A Community of Colour: Norman Gilbert at Tramway Glasgow

Norman Gilbert, ‘People and black & white patterns’, oil on board, 1972
‘People and black & white patterns’, oil on board, 1972

Title:
Norman Gilbert

Times:
Tue - Fri 12:00 - 17:00, Sat - Sun 12:00 - 18:00

From: 3 Sep 2022

To: 5 Feb 2023

Venue:
Tramway
25 Albert Drive
Glasgow
Glasgow & the Clyde Valley
G41 2PE

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‘… each colour and shape enhances every other colour and shape, so it’s entirely satisfactory, so it’s at peace.’ – Norman Gilbert

Norman Gilbert (1926 – 2019) was a Glasgow painter who studied at the Glasgow School of Art between 1948 and 1952 and painted for around 70 years, completing some 300 paintings across his career, mostly at his home studios on the south side of Glasgow.

General view of exhibition with fabrics and artefacts from the Gilbert home
General view of exhibition with fabrics and artefacts from the Gilbert home

I came to view this exhibition starting from a point of knowing little about the artist’s work, but there is significant visual impact as soon as you enter the gallery space – paintings with vibrant colours and clearly defined figurative outlines, shapes and pattern are beautifully executed. Black and white painted studies with multiple bold patterns also quickly meet the eye.

Bruno and Danny Gilbert at the Tramway exhibition launch
Bruno and Danny Gilbert at the Tramway exhibition launch

The paintings are mostly of the painter’s family, neighbours and friends and I was fortunate to have conversations at the opening introduction to the show with two of Norman’s sons – Bruno and Danny Gilbert – who appear in many of the works. Bruno explained that Tramway had approached the Gilbert family with the idea of hosting this exhibition in Norman’s home area, Pollokshields, and that the family were pleased to agree and to provide their support and unique insight. The artist is clearly held in great affection by his sons, they are proud of their father’s artistic achievement and are looking to build more awareness and recognition of his work, and to secure his artistic legacy by cataloguing and archiving his works.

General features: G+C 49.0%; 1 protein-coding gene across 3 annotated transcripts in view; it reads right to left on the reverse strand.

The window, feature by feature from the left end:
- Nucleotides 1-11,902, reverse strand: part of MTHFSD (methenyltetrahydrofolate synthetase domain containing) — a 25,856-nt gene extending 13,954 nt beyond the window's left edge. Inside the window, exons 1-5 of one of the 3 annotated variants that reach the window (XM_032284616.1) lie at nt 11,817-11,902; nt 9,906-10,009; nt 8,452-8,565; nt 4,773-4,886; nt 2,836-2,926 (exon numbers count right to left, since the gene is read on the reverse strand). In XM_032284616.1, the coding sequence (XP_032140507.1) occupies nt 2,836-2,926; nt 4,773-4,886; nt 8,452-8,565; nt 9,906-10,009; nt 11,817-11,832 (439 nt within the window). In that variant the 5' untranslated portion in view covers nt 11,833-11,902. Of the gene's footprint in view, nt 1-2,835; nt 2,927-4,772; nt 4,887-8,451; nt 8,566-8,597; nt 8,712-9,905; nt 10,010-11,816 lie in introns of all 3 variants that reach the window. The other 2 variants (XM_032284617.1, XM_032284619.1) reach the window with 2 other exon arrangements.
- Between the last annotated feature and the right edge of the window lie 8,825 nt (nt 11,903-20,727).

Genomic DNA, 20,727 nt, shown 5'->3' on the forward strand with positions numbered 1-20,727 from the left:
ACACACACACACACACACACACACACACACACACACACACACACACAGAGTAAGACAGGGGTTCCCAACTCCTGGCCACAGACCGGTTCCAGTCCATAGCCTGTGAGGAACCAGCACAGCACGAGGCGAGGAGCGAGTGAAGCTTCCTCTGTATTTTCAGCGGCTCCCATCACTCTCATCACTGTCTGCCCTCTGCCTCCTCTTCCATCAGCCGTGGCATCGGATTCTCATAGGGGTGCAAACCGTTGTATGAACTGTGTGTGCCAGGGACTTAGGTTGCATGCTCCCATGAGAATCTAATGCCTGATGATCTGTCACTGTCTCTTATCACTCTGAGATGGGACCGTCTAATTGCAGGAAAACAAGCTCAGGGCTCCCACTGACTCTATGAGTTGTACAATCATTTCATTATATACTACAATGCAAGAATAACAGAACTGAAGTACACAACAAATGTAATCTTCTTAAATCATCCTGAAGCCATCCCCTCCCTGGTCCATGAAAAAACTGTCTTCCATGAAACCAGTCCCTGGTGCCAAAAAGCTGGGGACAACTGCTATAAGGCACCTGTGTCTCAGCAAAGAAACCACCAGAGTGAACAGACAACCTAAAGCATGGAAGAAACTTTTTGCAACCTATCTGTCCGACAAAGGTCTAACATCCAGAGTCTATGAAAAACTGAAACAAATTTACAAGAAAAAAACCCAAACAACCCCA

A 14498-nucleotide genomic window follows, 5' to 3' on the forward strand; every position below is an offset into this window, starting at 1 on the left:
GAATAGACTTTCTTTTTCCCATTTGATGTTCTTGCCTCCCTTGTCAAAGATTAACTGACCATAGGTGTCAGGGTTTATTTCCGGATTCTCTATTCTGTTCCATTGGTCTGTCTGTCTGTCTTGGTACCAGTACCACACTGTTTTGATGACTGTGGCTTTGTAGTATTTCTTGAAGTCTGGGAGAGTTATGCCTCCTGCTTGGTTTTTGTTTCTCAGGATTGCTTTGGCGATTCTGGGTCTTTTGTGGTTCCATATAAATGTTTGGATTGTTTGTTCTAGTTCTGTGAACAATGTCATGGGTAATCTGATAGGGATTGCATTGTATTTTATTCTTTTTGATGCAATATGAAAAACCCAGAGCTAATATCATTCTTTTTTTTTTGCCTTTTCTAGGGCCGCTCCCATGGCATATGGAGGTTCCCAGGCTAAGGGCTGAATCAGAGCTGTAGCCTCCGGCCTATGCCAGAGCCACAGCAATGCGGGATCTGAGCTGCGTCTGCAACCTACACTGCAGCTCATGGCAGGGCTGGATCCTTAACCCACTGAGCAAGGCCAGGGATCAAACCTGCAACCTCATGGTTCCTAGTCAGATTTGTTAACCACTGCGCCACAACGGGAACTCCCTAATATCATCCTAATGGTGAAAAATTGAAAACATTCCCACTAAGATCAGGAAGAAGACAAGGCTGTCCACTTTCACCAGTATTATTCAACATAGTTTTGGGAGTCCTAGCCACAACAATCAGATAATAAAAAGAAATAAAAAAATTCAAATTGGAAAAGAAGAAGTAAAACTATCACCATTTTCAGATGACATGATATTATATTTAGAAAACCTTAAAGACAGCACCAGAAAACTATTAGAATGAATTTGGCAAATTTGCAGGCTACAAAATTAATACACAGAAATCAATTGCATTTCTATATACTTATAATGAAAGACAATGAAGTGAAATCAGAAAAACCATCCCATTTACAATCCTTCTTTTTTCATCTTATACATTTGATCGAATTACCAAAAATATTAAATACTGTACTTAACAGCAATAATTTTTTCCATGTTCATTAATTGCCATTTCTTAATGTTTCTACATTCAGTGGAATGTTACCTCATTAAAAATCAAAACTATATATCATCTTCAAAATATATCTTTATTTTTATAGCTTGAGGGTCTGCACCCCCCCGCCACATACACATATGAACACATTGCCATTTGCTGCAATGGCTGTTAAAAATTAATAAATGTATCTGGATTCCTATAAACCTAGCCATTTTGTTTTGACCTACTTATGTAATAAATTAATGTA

Claire Jackson, Senior Curator of Tramway, described the approach to the exhibition’s design. The gallery setting of the exhibition aims to evoke something of the atmosphere of the Gilbert family home, with original furniture and artefacts from the house and home studio that appear as recurring motifs in many of the works, and custom-made wallpaper patterns taken from Norman’s paintings applied to some of the gallery walls. The paintings are arranged on these backgrounds by ‘colour blocking’ complementary colourings together. Norman’s armchair with a colourful patterned blanket of the 1970s is here, and the richly-patterned textiles and children’s clothing on display are also recognisable in many of the paintings. A short stone sculpture from Norman’s time at Glasgow School of Art, of two embracing figures, appears in a painting too, and Danny remembers hugging these figures when he was a child of similar stature!

Norman Gilbert, black and white paintings
Norman Gilbert, black and white paintings